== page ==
National Payments Corporation of India (NPCI)’s unified payments interface (UPI) accounted for over 83% of all digitally made payments in India as of the June quarter, according to a report by digital payments service provider Worldline, published Tuesday. As per NPCI’s UPI product stats tracker and Worldline, UPI transactions grossed ₹30.4 lakh crore in value in the June quarter, rising 98% year-on-year (YoY).
In terms of volume, while 20.6 billion digital payments were made in this period, 84% — or 17.4 billion — of transactions were via UPI.
The payment instrument also set a new record at the onset of India’s festive period sales, amounting to ₹11.2 lakh crore in September itself — up by 70.6% YoY. While UPI payments to businesses outpaced transfers between individuals in September by number of transactions, the latter accounted for 77.2% of the total value of these transactions.
This makes UPI the primary factor for the growth of digital payments in India, which industry experts and stakeholders say is likely to continue for at least the next decade. Ranadurjay Talukdar, partner and payments advisory leader at consultancy firm EY LLP India, said that digital payments presently account for approximately 25% of all payments, which leaves the payments industry with a large addressable market to cater to.
“Add to that UPI’s international projects under the NPCI International Payments Limited (NIPL), and there should not be any threat to UPI adoption slowing down due to market saturation any time soon — at least not in the next eight or 10 years,” Talukdar said.
Talukdar added that one of the biggest drivers behind the adoption of UPI is the shortened clearance cycle of payments, which adds to the availability of cash in hand for businesses across the country. While card-based payments required at least one day for payments to be settled and for businesses to have cash in hand, UPI’s near-instant payments clearance cycle has prompted the service’s adoption.
The margin of transactions in digital payments have also been a key factor. “Until around 2015, India had about 40 million digital points of sales, which also imposed a 2% fee on card-based digital transactions. For any small business operating at margins of anywhere between 6-8%, they couldn’t afford to pay a quarter of their profit margins simply for transactions,” he said.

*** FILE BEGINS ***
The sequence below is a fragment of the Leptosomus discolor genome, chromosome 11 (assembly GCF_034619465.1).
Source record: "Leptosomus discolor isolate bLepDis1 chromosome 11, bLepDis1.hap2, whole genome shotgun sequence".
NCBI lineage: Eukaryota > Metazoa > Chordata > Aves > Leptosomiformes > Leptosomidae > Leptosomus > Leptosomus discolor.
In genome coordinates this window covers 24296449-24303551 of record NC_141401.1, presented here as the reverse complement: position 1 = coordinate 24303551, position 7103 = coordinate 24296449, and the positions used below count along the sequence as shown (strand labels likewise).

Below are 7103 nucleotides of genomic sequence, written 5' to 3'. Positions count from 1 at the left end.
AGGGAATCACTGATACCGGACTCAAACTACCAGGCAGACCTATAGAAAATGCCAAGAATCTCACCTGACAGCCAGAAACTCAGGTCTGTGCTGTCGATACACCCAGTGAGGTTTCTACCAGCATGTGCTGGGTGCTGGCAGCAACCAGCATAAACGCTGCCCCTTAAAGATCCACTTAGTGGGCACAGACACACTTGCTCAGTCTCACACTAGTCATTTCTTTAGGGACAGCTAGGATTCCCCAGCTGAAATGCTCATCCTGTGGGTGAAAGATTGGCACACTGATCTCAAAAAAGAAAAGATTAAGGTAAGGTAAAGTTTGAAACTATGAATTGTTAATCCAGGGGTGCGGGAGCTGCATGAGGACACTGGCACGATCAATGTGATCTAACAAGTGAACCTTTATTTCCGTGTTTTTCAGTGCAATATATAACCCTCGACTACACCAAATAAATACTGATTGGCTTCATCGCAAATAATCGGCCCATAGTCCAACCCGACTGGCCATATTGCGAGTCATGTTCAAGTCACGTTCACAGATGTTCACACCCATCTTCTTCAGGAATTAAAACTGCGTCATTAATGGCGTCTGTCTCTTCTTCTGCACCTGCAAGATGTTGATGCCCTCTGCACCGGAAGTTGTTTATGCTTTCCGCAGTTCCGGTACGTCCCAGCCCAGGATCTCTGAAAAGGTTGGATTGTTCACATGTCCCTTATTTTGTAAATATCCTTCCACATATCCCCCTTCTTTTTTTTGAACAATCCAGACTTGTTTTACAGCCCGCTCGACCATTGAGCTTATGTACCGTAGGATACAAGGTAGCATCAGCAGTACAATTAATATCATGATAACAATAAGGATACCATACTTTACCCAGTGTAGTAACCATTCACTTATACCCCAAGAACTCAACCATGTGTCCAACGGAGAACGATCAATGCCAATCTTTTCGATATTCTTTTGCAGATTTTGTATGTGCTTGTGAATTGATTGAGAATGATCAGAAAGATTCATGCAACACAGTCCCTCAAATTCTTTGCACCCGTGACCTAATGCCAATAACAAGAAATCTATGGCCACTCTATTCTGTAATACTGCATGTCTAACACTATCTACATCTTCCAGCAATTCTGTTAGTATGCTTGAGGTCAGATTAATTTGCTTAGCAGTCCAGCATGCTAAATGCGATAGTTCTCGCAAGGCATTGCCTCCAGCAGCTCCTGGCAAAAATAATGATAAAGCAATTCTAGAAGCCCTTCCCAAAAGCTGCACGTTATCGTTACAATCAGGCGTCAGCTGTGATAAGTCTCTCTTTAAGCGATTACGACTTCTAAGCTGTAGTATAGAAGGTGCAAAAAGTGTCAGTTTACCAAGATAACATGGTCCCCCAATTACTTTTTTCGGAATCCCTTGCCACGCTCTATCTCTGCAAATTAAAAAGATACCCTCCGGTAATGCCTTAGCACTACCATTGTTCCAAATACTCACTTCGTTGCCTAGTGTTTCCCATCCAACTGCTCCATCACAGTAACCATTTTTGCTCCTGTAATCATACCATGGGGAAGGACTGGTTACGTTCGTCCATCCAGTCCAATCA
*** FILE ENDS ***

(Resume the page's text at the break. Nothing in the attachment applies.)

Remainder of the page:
Since 2015-16, Talukdar said that the points of sale in digital transactions have grown to over 300 million businesses across India, buoyed by payment service providers such as Razorpay, and the adoption of third party, QR-based merchant payment services such as PhonePe, Google Pay and Paytm.
Razorpay, for instance, sees UPI account for most of the transactions on its platform. On September 22, Harshil Mathur, chief executive of Razorpay, told Mint that UPI payments account for “more than 65%” of all payments on the platform.
To be sure, P2P UPI transactions, which include UPI-based money transfers between two individuals not registered as businesses, still account for most UPI transactions. According to Worldline’s report, 59% of all UPI transactions by volume were between individuals, while the rest were made to merchants. The disparity is even larger when the value of UPI transactions are taken into account — 79.7% of the ₹30.4 lakh crore in UPI transactions were made between individuals.
This reflects in the per-transaction ticket size as well. Worldline’s report stated that while individual UPI payments were valued at ₹2,425 per transaction, those made to businesses stood at ₹820 per transaction.